When speaking about Newman’s stellar Nursing program, usually the presenter is referring to the St. Francis Hospital School of Nursing and its move to the NU campus. After a thorough study of diploma education vs. college education for nurses, the decision favored college education and Newman was chosen as the right place for the program. The nursing program began on the campus in 1971, but this was not the 1st Nursing program on this campus.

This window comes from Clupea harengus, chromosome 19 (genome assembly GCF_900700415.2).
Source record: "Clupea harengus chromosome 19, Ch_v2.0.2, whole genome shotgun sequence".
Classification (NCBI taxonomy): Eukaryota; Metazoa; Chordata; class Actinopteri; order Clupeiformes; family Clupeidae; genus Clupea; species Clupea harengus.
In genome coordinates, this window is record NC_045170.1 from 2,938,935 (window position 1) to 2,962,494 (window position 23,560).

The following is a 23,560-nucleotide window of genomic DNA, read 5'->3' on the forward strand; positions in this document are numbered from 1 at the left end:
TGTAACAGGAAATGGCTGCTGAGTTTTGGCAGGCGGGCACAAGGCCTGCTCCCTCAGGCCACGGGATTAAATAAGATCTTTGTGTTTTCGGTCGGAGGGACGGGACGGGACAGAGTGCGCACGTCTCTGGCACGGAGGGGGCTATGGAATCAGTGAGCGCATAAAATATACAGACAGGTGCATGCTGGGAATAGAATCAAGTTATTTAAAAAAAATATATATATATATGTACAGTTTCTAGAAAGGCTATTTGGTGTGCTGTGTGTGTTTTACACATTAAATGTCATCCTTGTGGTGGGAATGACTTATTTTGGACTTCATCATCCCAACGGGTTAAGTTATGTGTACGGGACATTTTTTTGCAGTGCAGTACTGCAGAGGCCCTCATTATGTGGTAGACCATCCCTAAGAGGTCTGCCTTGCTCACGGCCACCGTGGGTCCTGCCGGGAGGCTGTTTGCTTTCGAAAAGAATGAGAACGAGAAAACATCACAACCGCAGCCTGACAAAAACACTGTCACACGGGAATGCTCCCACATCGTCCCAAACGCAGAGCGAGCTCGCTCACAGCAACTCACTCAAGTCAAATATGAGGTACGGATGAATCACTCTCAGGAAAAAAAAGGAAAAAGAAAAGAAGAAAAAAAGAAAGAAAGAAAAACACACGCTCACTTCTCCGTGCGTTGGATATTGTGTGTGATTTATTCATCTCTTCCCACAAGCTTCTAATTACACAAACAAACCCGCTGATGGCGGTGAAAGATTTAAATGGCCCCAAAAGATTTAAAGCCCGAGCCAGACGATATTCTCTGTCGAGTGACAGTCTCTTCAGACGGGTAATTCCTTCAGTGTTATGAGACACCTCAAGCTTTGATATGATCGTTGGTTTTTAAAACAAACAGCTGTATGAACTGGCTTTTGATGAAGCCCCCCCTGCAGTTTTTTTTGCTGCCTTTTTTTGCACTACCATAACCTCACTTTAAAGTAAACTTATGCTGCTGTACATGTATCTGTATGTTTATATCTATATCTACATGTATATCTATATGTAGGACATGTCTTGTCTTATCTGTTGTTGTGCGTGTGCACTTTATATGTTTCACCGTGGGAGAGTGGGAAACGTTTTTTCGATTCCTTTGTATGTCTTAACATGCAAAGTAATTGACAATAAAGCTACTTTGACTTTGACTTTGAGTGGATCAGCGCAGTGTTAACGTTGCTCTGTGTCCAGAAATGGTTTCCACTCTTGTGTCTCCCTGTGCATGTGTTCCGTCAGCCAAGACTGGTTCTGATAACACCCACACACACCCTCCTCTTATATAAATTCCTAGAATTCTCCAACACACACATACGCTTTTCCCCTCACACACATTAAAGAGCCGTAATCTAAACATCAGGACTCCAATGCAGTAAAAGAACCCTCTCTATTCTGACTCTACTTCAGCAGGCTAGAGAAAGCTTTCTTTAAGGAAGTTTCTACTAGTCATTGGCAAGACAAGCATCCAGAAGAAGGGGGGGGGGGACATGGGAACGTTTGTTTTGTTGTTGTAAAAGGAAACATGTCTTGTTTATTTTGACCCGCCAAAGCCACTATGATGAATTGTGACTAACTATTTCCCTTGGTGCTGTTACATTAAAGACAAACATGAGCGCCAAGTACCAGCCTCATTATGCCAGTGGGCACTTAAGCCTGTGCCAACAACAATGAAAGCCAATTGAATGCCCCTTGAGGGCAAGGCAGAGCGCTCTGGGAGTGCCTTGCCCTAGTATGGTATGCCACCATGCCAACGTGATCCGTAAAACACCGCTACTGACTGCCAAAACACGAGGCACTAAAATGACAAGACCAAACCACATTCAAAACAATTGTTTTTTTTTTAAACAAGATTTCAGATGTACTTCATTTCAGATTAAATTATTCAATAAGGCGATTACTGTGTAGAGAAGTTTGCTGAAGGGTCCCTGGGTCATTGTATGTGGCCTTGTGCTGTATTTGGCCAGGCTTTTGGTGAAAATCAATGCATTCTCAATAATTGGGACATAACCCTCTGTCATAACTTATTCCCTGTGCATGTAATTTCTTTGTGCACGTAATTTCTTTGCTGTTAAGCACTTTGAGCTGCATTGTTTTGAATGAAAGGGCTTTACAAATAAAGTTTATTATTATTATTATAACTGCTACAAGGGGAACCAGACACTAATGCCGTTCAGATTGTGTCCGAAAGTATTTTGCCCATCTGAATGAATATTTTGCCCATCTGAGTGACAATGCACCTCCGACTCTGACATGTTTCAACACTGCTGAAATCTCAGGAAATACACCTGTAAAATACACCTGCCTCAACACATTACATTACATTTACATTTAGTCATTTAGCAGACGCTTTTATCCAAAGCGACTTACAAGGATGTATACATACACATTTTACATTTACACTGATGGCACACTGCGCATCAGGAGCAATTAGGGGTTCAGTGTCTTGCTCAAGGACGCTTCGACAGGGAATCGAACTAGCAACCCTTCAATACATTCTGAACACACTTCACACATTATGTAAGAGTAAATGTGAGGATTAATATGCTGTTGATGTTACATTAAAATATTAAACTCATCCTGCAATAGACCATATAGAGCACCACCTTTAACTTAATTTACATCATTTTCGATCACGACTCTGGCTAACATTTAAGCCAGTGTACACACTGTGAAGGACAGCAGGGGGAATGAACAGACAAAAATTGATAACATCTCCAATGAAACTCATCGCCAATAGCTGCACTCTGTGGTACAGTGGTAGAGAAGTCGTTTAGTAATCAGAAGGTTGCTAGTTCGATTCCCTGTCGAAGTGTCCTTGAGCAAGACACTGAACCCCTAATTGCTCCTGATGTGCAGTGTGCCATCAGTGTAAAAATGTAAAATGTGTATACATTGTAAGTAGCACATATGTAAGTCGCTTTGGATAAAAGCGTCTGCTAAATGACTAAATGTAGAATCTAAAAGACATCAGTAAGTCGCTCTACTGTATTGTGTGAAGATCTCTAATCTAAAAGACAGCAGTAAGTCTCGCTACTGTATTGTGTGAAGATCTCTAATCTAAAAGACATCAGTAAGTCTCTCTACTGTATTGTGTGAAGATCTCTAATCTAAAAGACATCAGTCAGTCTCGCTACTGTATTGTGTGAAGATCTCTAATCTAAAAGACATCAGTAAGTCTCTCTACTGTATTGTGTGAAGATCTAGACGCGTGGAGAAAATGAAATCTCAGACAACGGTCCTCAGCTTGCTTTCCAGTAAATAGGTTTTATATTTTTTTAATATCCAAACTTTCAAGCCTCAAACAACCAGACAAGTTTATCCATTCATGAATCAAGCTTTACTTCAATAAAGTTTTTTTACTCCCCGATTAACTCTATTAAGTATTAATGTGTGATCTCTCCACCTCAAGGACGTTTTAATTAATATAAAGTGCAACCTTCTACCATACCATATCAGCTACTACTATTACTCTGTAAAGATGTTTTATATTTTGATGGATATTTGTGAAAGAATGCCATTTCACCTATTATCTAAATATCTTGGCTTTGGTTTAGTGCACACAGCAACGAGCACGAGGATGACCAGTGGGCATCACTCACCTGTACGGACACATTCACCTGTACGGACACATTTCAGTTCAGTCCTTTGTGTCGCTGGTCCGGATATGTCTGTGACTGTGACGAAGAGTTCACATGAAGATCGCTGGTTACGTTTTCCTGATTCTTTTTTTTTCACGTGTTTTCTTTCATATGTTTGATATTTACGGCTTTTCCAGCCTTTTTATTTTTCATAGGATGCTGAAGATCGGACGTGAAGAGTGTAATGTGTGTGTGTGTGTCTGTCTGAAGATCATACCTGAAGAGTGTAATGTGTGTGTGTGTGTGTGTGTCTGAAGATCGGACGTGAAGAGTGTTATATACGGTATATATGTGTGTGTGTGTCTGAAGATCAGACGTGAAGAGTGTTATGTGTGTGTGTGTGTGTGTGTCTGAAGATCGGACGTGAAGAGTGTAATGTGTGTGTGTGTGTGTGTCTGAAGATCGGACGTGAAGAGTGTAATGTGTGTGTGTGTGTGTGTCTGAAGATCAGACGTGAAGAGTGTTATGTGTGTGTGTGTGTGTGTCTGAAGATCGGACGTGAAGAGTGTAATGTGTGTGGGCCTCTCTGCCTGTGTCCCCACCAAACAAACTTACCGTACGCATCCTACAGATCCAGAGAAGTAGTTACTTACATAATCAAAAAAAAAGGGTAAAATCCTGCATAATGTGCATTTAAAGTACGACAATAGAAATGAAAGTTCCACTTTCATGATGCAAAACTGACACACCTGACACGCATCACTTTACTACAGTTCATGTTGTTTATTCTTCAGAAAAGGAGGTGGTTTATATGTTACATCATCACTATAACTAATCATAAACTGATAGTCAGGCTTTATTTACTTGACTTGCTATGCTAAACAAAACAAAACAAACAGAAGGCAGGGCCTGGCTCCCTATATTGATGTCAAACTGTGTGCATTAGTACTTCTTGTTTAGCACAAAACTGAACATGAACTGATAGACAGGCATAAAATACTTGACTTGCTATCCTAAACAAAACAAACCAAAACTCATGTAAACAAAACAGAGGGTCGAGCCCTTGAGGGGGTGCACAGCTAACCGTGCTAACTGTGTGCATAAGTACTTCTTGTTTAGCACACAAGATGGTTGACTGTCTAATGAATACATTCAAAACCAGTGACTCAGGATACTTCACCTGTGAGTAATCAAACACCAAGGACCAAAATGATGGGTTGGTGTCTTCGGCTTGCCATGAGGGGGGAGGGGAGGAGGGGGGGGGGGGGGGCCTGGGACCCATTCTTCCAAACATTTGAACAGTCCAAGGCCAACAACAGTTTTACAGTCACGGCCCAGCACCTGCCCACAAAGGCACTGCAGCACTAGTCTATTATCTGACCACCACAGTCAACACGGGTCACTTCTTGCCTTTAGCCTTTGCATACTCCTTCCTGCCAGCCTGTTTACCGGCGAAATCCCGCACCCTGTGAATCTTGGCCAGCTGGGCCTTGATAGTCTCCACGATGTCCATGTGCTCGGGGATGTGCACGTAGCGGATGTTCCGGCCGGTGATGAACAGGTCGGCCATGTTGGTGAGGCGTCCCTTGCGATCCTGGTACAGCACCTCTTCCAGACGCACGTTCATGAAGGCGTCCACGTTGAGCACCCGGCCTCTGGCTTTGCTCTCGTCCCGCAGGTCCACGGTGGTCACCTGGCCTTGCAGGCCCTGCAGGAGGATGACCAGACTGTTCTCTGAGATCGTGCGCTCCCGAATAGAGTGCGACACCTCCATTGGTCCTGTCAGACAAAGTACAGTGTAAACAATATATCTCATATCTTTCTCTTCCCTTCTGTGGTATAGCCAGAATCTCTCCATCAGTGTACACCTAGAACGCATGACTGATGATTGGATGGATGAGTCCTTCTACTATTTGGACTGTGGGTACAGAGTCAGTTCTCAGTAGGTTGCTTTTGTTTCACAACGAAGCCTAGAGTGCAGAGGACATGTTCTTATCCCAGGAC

Before the United States entered World War II on December 8, 1941, the college was involved with a special defense project begun in the city of Wichita. In the fall of 1941 classes in first aid and bacteriology for nurses were offered. By 1943 courses to meet the need of the cadet nurses from the Wichita Hospital Training School were added to the curriculum. Joyce Suellentrop wrote in Educating the Mind Inspiring the Spirit, “Seventy nursing students enrolled in the courses which covered the pre-cadet period and followed the guidelines of the National League of Nursing Education. Student nurses from St. Joseph’s Hospital in Wichita and St. Mary’s Hospital in Enid, Oklahoma, were included in 1944.” Suellentrop pointed out these students were enrolled in the United States Cadet Nurse Corps; they were provided funds for tuition and fees as well as indoor and street uniforms and a monthly stipend of $15. Upon graduation, the nurses immediately served in the armed forces. When the war ended in 1945, the need for army nurses slowed, and the college decreased course offerings. By 1949 some courses were still provided by special arrangement; by 1953 only pre-nursing classes were offered.